Help
BBC OneThis Week

MORE POLITICS

Page last updated at 11:42 GMT, Friday, 30 June 2006 12:42 UK

Andy McNab

THIS WEEK
Andy McNab on BBC One's This Week
If you talk to a Big Issue seller, there's a good chance he's ex-forces. I don't know of another country that would allow that to happen.
Andy McNab
Author and former SAS Patrol Commander Andy McNab gives us his Take Of The Week

Veterans' Day is an excellent idea, even if it is a political gimmick set up by Gordon Brown. That's okay; it's up to us as a nation to make it work.

This week, another two soldiers were killed on active service in Afghanistan, and another committed suicide in Iraq.

This is sad. But I had to turn to the inside pages in most newspapers to read about it.

Maybe that's because, as a society, the vast majority of the population, and that includes politicians, have never fought in a war and do not really value or understand our men and women in the armed services.

Not members of the WI

So to help you understand, let's get one thing straight. Soldiers are trained to fight and kill the enemy.

That is what they're paid to do. That's what I did when I was in the SAS.

Soldiers are not members of the Women's Institute. They are aggressive and professional soldiers. The vast majority want to serve in Iraq and Afghanistan.

"The Borrowers"

The fact is, our troops are inadequately equipped. They always have been. I've been in Operations where I had to steal grenades from American forces because we simply didn't have any.

Maybe that's the reason why the British army is known as "The Borrowers".

But what worries me more is that there is confusion on the ground in Afghanistan to what exactly the mission is.

This is dangerous because it puts our troops' lives at risk.

Armchair experts

We know our forces are more than capable of fighting places like Helmand Province but the problem is that politicians say one thing to keep public opinion sweet, and down on the ground, the reality is different.

WATCH US IN BROADBAND
Andy McNab on BBC One's This Week

Decisions on the ground sometimes in contact with the enemy are being delayed because soldiers worry that some armchair expert will deem their actions illegal in six months' time.

Even a second's delay in decision-making can mean the death of another soldier.

And our responsibility to our troops doesn't stop when they come home.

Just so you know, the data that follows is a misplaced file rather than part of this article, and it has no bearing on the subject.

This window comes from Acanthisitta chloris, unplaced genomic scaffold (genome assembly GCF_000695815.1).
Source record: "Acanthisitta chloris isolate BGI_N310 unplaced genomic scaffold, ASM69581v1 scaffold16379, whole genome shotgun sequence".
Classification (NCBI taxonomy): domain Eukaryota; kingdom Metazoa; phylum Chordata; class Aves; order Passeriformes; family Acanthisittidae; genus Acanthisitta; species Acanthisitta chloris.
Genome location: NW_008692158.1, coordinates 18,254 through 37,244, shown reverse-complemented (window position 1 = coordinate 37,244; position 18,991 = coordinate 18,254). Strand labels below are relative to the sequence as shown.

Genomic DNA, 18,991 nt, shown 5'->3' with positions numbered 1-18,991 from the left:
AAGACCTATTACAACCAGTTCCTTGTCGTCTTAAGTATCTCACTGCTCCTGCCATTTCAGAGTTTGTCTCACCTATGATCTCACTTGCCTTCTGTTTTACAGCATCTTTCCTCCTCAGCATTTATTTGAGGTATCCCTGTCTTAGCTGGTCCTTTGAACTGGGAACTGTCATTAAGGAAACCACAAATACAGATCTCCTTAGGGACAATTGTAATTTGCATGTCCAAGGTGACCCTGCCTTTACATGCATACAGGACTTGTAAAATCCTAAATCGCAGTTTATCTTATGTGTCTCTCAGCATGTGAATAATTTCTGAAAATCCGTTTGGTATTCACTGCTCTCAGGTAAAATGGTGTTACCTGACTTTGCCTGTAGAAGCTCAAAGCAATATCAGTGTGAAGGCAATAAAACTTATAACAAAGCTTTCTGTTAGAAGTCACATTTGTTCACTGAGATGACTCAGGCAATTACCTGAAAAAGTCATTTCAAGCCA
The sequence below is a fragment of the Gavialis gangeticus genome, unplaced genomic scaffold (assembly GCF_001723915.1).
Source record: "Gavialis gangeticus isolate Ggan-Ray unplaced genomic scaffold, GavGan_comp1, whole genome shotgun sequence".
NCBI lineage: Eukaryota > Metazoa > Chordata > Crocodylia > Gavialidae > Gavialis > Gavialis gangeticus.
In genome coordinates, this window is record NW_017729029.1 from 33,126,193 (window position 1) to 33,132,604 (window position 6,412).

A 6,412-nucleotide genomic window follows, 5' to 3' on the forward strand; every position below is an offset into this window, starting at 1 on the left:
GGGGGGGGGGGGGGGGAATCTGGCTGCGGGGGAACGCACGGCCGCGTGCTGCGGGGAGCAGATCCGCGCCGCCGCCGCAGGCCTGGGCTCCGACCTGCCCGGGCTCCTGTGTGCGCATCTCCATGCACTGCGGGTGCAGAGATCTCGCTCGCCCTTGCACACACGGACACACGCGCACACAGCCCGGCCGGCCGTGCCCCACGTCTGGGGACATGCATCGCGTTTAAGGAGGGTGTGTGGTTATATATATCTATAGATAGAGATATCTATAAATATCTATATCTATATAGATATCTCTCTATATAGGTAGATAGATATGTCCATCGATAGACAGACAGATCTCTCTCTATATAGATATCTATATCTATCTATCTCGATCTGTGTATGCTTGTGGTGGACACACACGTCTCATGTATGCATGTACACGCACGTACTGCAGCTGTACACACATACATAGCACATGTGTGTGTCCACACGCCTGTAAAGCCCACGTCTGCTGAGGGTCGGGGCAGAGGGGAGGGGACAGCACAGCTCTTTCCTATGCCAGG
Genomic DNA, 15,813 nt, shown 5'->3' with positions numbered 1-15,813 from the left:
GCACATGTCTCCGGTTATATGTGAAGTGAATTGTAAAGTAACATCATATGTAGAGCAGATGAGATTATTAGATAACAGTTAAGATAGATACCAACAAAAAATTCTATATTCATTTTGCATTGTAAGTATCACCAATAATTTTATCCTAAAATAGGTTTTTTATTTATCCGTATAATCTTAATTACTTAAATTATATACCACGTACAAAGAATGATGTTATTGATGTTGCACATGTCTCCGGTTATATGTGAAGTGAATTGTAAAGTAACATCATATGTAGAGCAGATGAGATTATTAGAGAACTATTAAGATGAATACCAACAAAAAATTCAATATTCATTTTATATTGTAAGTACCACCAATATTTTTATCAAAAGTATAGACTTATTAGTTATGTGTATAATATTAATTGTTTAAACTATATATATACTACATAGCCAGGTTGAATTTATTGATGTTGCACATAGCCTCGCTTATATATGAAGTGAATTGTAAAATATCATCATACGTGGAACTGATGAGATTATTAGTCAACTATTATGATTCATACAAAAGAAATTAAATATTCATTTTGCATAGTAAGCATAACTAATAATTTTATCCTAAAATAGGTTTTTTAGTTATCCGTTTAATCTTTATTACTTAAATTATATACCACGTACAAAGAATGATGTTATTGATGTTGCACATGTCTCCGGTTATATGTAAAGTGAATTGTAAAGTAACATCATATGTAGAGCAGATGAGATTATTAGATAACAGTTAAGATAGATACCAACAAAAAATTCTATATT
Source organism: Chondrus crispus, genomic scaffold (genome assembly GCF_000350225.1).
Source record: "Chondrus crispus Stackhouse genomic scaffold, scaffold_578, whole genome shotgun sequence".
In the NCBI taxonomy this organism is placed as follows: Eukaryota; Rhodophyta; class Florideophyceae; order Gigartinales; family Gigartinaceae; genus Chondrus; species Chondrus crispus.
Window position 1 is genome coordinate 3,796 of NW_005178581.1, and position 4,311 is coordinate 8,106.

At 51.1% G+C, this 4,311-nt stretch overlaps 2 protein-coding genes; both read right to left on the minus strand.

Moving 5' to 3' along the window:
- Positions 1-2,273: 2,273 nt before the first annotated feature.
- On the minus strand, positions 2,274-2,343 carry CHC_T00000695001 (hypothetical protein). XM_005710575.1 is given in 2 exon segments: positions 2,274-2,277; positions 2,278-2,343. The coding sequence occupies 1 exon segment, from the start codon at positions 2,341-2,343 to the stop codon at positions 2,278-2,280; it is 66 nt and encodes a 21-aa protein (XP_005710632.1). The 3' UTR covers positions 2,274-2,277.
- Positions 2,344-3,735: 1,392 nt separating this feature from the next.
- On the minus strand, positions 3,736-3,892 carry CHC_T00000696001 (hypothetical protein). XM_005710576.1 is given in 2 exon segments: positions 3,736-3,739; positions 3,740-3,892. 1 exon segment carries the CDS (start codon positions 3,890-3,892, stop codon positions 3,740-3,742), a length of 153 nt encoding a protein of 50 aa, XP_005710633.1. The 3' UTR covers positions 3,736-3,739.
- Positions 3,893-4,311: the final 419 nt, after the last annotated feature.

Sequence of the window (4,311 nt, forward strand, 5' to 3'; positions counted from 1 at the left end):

No-one there to listen

There are young men, some of them in their twenties, who have suffered both mentally and physically in operations from Northern Ireland to the Balkans and Iraq.

Friends of mine have committed suicide. There simply was no-one there to listen or assist them after the wars they'd fought in.

Very soon, we'll see others needing our help and support when they return from Afghanistan. Other countries respect and look after its soldiers. We don't.

If you talk to a Big Issue seller, there's a good chance he's ex-forces. I don't know of another country that would allow that to happen.

Get in touch

To respond, to suggest other guests, or just to say hello, do feel free to email us at thisweek@bbc.co.uk or using the form below.

Send us your comments:

Name:
Your E-mail address:
Country:
Comments:

Disclaimer: The BBC may edit your comments and cannot guarantee that all emails will be published.




Thursdays, 2335-0020, BBC One

iplayer replacing puffbox 7623712

EMAIL NEWSLETTER




THIS WEEK ARCHIVES

Week by week guide
 
This Week quiz archive
 
TW's special treats
 
Downturn Abbey archives
 

FROM THE VAULTS

Ruby shoes This Week team look for new PM
Diane Abbott and Keith Vaz Who's that slurping in the Commons?
This Week This Week theme music



SEE ALSO
Army's blast at merger petition
30 Nov 05 |  Scotland

RELATED BBC LINKS


FEATURES, VIEWS, ANALYSIS
Has China's housing bubble burst?
How the world's oldest clove tree defied an empire
Why Royal Ballet principal Sergei Polunin quit


banner watch listen bbc sport Americas Africa Europe Middle East South Asia Asia Pacific